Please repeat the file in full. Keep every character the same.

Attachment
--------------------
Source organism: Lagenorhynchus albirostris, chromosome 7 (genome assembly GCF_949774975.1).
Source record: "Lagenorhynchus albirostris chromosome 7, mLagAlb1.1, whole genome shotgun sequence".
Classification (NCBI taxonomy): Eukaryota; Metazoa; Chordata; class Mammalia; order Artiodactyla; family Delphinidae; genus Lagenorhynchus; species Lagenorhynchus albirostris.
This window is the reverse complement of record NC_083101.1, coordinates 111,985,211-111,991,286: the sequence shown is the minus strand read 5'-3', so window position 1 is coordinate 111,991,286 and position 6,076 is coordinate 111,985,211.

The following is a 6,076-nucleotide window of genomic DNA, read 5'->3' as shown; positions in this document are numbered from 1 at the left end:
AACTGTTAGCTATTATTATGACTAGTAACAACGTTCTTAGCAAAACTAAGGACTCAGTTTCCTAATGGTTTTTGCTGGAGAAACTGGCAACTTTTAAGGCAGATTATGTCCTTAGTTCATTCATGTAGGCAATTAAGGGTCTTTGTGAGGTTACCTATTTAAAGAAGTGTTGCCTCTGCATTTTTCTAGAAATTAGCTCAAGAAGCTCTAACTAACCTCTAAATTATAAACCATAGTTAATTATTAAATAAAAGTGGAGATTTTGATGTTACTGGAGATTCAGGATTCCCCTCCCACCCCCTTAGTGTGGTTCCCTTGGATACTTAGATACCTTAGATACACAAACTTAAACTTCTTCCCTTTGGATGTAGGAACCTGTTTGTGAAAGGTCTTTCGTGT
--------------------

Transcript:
Source organism: Lagenorhynchus albirostris, chromosome 7 (genome assembly GCF_949774975.1).
Source record: "Lagenorhynchus albirostris chromosome 7, mLagAlb1.1, whole genome shotgun sequence".
Classification (NCBI taxonomy): Eukaryota; Metazoa; Chordata; class Mammalia; order Artiodactyla; family Delphinidae; genus Lagenorhynchus; species Lagenorhynchus albirostris.
This window is the reverse complement of record NC_083101.1, coordinates 111,985,211-111,991,286: the sequence shown is the minus strand read 5'-3', so window position 1 is coordinate 111,991,286 and position 6,076 is coordinate 111,985,211.

The following is a 6,076-nucleotide window of genomic DNA, read 5'->3' as shown; positions in this document are numbered from 1 at the left end:
AACTGTTAGCTATTATTATGACTAGTAACAACGTTCTTAGCAAAACTAAGGACTCAGTTTCCTAATGGTTTTTGCTGGAGAAACTGGCAACTTTTAAGGCAGATTATGTCCTTAGTTCATTCATGTAGGCAATTAAGGGTCTTTGTGAGGTTACCTATTTAAAGAAGTGTTGCCTCTGCATTTTTCTAGAAATTAGCTCAAGAAGCTCTAACTAACCTCTAAATTATAAACCATAGTTAATTATTAAATAAAAGTGGAGATTTTGATGTTACTGGAGATTCAGGATTCCCCTCCCACCCCCTTAGTGTGGTTCCCTTGGATACTTAGATACCTTAGATACACAAACTTAAACTTCTTCCCTTTGGATGTAGGAACCTGTTTGTGAAAGGTCTTTCGTGT